This, say federal investigators, was essentially the pitch used to swindle more than 1,000 people on four continents. The downside for investors, of course, was that no such market exists. Now George Beros of Shaker Heights and six others have been indicted in a Denver federal court for allegedly stealing $56 million.
If you believe prosecutors, the group was nothing if not ambitious. The defendants are accused of creating legitimate-looking front companies, one of which had an office in Independence. Over a four-year period, they found investors through "a vast promotional network of financial and estate planners and insurance agents" who were in on the scam, according to the Securities and Exchange Commission. They fashioned official-looking documents and contracts that were posted online. Investors were encouraged to bring friends and family into the deal. By the time the indictments came down, prosecutors believe, people had been ripped off in 31 states, not to mention Canada, Great Britain, New Zealand, and St. Vincent.
The organizers also relied on good old-fashioned salesmanship. Charles Lewis, a Colorado man among the indicted, allegedly lured in a fellow church member who trusted Lewis "because he portrayed himself as a Christian," according to the Denver Post. That man lost most of the $40,000 -- obtained through cash advances on credit cards -- he invested. Or thought he invested. In fact, not a dime the group collected was invested anywhere, prosecutors say. Those who complained were placated with money collected from others. But none got more than a portion of their investment back. Most lost it all.
Most investors put up $10,000 or more -- in some cases, a lot more. A Missouri man invested $200,000. An Illinois woman was soaked for a cool million. Jeff Dorshner, spokesman for the U.S. Attorney's office in Denver, could not confirm whether any Ohioans were scammed. But it's likely, he added.
Though prosecutors contend that the scheme began in 1999, Beros seems to have been a late addition to the team. Court documents link him to transactions in 2002 and 2003. He served as chief financial officer and director of Monarch Capital Holdings, one of the many entities created to run the scam, according to the SEC. Investors allegedly were told Beros was a "trader."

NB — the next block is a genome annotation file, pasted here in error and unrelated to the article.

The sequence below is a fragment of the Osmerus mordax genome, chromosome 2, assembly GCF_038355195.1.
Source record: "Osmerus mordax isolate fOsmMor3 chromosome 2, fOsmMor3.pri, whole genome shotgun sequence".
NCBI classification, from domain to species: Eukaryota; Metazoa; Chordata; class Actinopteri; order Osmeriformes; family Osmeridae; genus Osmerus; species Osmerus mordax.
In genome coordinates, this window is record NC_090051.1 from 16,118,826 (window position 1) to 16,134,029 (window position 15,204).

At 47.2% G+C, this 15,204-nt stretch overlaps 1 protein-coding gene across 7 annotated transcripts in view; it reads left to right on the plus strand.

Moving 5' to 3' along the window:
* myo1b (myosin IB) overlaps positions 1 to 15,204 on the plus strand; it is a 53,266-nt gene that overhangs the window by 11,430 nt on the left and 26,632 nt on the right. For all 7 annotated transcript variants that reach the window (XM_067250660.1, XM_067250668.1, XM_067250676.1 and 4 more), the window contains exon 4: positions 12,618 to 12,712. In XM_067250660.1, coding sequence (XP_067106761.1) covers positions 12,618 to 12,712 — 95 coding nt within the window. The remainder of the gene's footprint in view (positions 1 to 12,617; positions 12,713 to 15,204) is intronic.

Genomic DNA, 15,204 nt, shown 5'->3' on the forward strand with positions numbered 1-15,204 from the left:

"Beginning in about August 2002, a substantial portion of investor funds [were] funneled to Monarch, purportedly to turn these funds over to a 'trader,'" SEC investigators wrote in a complaint. "No investor funds were used in a trading program of any kind, legitimate or otherwise."
By May of last year, Beros and another defendant had deposited at least $10 million into Monarch accounts. His name was on at least four of the group's dozens of banks accounts, two of which were at KeyBank in Cleveland.
But for supposed con men, they made strangely high-profile purchases. Investigators contend that some of the money went to buy Redstone Castle, a 102-year-old, 42-room mansion not far from Aspen (for $6.5 million), and eight NASCAR cars. All have been seized.
Like the other defendants arraigned thus far (a British suspect remains at large), Beros has pleaded not guilty. He was released on $100,000 bond.
The 36-year-old Euclid native had come under scrutiny before. Beros, Lewis, and another of the indicted, Norman Schmidt, worked together in the '90s on legitimate ventures, says Beros's attorney, Paul Daiker of Cleveland. Utah investigators suspected them of running a similar scam, though no one was charged. Lewis, however, went on to earn three years' probation in 1998 for his part in a scheme involving bogus World War II-era German bonds. He ensnared his victims through a church -- with the help of a partner who posed as a priest.
Daiker confirms that Beros left a job as a mortgage broker to join Monarch in 2002, but says everything was aboveboard. If others were up to no good, Beros didn't know about it. In fact, he opened the Independence office just days before investigators arrived with a search warrant last March, says Daiker. He adds that the $10 million Monarch held was seized, so he doesn't see how anyone lost money.
Monarch was dealing in "medium-term notes," which are very real, Daiker argues. "So far, I haven't seen indication of anything illegal done by anyone, let alone my client."
But the Federal Reserve, the FBI, the SEC, and others assert that this is mere semantics. Con men have simply begun referring to medium-term notes to lend their operation an air of credibility, they say. Such schemes have "long been labeled as bogus by countless domestic and foreign banking authorities," notes a warning from the Treasury Department.
Mark Pitcavage, an Ohio historian specializing in scams, says this particular scheme works better on the relatively affluent, because the pitch invariably "uses a lot of banking terminology." Hence, it sounds plausible to someone with enough financial sophistication to recognize the words, but not enough to realize the absurdity of the claims.
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